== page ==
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Ann Acad Med Stetin, 2004; 50, Suppl. 1, 94-99



Katedra Zoologii Akademii Rolniczej w Szczecinie
ul. Doktora Judyma 20, 71-466 Szczecin
Kierownik: prof. dr hab. n. biol. Elżbieta Kalisińska

A total of 90 woodpigeons shot in August and September 2002 in an area west of Szczecin were obtained from hunters. Based on their age and sex, the birds were divided into the following 4 groups: young males, young females, adult males, and adult females. Content of dry matter, ash, calcium, and fluorine were determined in the tarsometatarsus of each bird. No inter-group differences in per cent dry weight and ash contents were found. There was no correlation between fluorine and calcium contents with either dry weight or ash of the bones. However, significant differences in fluorine and calcium contents of bone ash were revealed between young and adult birds, regardless of sex, the two elements being more abundant in adult birds. Moreover, adult females differed from adult males, demonstrating higher fluorine content per bone dry weight. Adult birds regardless of sex showed higher fluorine content than young birds. A significant fluorine vs. calcium correlation was found in adult birds only. Correlation between per cent calcium and ash contents in bone dry weight was highly significant (r = 0.95; p < 0.0001). The present study corroborates observations of other authors regarding age-related increase in the fluorine content in birds and a general lack of a clearcut relationship between the bone fluorine content and sex outside of breeding season. As shown by this study and the available literature, bones of herbivorous birds, including pigeons and geese are more representative for assessment of environmental fluorine pollution than bones of birds feeding on a mixed diet, carnivores, and scavengers. In view of the large variability in birds, comparisons should be made by studying analogous bones.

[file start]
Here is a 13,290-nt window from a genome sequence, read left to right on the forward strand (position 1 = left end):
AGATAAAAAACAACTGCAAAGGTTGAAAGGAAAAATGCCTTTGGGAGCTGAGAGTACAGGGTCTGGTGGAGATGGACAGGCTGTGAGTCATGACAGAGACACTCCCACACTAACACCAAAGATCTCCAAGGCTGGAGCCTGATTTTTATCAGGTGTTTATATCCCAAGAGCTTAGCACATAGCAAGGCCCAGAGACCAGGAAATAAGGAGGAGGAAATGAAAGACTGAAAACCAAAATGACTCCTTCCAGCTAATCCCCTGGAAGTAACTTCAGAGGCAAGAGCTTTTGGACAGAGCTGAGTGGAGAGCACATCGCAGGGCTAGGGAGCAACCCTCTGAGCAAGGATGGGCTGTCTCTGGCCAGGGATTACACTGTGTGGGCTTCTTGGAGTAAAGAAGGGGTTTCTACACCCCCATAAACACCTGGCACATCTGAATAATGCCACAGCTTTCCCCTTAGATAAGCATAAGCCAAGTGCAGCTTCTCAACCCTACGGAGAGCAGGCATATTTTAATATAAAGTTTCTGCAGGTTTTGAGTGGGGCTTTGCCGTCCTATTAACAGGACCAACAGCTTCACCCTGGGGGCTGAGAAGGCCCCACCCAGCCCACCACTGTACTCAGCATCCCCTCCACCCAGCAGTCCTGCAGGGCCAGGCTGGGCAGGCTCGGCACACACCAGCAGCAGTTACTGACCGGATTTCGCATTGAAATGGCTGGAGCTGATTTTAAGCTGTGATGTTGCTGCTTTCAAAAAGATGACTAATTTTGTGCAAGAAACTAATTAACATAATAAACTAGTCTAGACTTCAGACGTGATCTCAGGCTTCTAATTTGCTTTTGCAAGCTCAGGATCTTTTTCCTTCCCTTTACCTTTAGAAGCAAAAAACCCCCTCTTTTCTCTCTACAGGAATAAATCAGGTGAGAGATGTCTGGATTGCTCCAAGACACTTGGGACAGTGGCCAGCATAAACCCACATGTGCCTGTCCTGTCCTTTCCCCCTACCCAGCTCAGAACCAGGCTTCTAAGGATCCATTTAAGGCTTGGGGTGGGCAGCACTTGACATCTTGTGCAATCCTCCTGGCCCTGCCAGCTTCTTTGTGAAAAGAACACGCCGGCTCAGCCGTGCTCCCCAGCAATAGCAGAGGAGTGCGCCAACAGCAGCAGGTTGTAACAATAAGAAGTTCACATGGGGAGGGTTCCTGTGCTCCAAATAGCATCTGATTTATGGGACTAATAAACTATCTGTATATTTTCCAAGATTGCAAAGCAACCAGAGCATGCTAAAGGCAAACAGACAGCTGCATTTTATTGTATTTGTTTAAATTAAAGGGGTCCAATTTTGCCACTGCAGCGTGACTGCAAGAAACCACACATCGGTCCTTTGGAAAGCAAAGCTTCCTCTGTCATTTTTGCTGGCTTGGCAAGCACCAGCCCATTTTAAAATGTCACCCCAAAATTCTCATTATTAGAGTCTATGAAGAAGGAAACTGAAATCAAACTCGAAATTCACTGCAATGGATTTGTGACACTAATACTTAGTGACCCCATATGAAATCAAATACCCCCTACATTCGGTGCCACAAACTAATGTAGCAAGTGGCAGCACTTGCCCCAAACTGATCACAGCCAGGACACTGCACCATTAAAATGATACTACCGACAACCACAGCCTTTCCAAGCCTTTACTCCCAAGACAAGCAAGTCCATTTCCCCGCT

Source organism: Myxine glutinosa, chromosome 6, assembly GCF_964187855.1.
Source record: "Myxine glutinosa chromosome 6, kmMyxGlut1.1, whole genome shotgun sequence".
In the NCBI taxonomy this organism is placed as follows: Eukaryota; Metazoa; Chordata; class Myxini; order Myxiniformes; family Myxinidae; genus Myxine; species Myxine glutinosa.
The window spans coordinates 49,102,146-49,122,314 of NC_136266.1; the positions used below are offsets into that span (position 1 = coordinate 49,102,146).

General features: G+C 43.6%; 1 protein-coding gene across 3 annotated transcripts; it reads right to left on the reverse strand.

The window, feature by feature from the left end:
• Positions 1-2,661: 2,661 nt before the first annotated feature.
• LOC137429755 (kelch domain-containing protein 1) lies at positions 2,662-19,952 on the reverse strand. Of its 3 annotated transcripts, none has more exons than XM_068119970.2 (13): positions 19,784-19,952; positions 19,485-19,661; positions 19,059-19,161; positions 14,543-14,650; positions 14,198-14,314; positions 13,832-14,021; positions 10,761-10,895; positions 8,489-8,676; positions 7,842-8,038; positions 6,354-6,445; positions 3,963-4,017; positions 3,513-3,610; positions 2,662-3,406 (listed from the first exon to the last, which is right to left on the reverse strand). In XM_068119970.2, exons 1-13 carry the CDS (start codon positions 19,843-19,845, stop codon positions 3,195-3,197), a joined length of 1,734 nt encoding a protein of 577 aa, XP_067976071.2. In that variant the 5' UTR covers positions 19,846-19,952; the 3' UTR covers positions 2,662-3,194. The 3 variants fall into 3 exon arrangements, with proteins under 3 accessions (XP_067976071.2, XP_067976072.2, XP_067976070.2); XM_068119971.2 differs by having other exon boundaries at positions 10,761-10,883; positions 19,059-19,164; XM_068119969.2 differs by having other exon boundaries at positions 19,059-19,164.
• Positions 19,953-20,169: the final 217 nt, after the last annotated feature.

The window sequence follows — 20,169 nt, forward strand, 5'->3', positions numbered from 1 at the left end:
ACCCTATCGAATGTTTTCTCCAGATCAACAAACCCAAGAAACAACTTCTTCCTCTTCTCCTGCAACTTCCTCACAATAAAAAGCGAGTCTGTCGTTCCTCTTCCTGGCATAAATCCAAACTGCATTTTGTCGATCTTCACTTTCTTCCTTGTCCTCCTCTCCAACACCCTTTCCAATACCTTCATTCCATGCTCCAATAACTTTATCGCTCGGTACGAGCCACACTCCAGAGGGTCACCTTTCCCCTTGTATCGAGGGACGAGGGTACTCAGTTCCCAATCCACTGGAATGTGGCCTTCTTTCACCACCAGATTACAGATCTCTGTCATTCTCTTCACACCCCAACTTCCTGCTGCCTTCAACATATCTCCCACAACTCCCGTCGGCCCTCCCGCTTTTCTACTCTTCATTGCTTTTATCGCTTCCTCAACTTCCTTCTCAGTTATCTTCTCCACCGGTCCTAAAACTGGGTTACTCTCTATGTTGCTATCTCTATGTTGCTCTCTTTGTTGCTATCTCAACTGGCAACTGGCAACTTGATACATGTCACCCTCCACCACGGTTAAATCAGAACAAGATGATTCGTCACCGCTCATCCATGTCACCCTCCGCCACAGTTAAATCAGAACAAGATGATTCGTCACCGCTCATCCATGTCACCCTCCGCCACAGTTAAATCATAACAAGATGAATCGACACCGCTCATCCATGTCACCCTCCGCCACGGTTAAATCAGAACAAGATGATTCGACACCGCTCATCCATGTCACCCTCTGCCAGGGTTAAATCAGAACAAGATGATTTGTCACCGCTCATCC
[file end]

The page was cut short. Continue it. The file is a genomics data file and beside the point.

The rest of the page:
K e y w o r d s: fluorine – calcium – bones – birds – woodpigeon.

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